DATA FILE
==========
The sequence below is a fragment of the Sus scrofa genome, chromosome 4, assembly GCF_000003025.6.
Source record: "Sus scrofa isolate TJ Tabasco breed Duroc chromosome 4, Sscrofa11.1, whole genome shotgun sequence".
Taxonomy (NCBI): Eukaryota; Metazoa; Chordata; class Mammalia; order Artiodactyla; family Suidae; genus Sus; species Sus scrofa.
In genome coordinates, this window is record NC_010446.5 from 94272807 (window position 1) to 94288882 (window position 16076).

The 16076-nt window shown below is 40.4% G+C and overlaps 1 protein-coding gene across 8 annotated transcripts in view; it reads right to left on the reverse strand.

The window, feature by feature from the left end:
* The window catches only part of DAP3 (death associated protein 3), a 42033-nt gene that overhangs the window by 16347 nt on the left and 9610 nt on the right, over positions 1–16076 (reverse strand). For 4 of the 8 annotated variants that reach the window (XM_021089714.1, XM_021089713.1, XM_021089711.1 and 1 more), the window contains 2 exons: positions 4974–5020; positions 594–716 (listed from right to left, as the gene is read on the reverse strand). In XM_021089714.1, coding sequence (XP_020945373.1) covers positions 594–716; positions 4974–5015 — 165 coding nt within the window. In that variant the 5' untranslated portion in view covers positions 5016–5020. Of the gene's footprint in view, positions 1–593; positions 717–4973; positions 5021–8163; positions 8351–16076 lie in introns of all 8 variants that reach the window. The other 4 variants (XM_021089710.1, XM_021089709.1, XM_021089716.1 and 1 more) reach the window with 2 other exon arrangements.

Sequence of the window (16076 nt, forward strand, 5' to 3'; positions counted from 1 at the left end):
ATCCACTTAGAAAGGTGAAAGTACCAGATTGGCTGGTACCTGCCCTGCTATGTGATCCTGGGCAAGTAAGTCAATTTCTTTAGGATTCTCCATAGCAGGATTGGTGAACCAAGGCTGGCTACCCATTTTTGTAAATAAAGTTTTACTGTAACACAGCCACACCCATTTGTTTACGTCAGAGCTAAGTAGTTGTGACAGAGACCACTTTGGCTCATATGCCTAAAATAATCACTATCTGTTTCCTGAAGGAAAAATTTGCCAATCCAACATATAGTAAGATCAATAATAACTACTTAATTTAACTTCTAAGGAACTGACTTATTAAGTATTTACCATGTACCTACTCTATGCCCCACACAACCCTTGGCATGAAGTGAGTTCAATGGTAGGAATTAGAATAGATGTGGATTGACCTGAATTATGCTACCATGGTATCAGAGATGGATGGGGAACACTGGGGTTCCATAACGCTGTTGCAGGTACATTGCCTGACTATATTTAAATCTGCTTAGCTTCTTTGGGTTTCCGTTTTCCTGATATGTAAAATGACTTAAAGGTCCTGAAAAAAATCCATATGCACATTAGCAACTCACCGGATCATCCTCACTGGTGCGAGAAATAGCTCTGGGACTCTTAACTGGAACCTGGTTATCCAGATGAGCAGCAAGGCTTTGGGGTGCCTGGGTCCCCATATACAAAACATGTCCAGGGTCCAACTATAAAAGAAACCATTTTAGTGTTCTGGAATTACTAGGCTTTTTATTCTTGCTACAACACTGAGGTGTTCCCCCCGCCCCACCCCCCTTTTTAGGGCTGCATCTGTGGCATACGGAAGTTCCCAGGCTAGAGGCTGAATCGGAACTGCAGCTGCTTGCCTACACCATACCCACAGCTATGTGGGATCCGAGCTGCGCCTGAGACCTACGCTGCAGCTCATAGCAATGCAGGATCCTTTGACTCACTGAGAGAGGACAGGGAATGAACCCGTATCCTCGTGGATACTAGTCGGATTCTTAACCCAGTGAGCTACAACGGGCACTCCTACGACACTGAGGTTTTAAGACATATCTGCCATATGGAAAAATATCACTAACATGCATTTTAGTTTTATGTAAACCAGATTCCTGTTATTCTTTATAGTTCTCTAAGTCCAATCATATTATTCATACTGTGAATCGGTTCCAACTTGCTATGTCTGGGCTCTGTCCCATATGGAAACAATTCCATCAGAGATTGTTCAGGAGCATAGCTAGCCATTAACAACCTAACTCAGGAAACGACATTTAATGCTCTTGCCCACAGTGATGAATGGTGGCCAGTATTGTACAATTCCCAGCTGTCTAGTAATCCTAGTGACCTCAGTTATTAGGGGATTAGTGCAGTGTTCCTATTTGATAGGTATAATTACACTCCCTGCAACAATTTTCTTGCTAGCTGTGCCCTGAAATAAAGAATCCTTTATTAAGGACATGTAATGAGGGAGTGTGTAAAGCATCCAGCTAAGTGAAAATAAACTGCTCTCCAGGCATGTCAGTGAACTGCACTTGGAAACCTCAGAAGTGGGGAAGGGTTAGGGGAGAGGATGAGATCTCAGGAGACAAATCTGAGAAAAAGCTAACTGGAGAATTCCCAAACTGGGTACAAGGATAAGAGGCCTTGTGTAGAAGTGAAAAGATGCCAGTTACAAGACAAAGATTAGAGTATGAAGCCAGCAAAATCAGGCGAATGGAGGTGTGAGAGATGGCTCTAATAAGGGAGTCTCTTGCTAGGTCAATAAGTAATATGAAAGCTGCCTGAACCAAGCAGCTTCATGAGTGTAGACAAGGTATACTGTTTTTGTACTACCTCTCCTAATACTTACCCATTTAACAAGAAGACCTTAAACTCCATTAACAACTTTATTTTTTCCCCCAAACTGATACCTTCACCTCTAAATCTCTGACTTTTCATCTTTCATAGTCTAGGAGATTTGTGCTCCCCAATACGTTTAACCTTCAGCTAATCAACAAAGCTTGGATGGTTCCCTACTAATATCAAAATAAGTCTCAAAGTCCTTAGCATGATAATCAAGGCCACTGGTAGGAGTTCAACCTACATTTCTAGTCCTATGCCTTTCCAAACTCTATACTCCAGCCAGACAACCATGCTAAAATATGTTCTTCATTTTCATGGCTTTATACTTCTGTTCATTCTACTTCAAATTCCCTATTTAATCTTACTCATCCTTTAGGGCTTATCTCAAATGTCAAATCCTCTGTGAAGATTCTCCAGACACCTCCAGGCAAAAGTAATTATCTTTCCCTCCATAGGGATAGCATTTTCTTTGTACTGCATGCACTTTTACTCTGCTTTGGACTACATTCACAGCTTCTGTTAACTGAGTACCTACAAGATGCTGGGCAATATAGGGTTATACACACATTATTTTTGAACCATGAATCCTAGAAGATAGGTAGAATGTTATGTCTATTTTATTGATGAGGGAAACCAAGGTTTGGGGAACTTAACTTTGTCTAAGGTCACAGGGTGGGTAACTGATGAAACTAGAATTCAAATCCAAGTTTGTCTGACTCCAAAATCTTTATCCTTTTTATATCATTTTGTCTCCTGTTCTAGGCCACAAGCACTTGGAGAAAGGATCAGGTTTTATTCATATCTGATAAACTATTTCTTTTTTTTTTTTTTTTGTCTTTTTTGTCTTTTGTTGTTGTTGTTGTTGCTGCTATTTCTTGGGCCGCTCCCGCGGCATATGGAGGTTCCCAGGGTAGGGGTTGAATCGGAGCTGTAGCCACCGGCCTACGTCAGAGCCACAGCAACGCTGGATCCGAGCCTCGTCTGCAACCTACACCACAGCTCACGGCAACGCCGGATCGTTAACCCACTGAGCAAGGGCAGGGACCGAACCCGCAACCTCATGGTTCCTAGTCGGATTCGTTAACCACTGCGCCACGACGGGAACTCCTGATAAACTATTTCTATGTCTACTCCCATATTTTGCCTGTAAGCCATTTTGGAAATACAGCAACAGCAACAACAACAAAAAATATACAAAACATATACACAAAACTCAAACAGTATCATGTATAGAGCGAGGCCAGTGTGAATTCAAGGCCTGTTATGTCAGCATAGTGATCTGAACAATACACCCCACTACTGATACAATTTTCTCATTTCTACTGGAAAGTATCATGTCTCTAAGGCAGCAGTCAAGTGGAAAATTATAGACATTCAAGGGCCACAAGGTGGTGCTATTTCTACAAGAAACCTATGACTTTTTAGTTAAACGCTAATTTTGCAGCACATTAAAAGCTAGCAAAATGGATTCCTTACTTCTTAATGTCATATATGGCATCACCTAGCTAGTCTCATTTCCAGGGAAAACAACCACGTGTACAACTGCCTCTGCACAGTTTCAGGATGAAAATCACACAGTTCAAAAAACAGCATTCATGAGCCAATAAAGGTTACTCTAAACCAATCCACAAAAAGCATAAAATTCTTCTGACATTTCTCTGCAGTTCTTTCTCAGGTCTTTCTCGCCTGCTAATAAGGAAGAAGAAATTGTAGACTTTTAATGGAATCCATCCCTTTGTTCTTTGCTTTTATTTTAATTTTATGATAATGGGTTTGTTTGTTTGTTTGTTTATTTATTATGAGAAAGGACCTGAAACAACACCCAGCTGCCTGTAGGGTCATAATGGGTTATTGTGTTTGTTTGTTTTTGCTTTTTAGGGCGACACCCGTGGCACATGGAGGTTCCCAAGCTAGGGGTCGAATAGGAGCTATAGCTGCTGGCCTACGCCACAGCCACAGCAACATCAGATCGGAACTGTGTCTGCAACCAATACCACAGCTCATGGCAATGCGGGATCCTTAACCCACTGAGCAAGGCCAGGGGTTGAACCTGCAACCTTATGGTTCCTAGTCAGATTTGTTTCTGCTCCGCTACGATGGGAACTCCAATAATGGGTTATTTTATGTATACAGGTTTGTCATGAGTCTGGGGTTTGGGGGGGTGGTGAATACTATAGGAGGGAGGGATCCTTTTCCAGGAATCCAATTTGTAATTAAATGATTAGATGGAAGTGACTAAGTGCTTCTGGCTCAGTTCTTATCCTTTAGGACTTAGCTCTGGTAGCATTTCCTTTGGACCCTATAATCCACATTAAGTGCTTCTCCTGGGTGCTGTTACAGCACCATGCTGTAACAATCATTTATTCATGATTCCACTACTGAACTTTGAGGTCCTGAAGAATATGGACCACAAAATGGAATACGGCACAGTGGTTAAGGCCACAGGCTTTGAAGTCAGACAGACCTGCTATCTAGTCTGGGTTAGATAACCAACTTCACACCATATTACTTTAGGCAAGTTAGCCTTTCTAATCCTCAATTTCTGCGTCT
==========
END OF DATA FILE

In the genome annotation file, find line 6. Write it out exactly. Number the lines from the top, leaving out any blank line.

The window, feature by feature from the left end: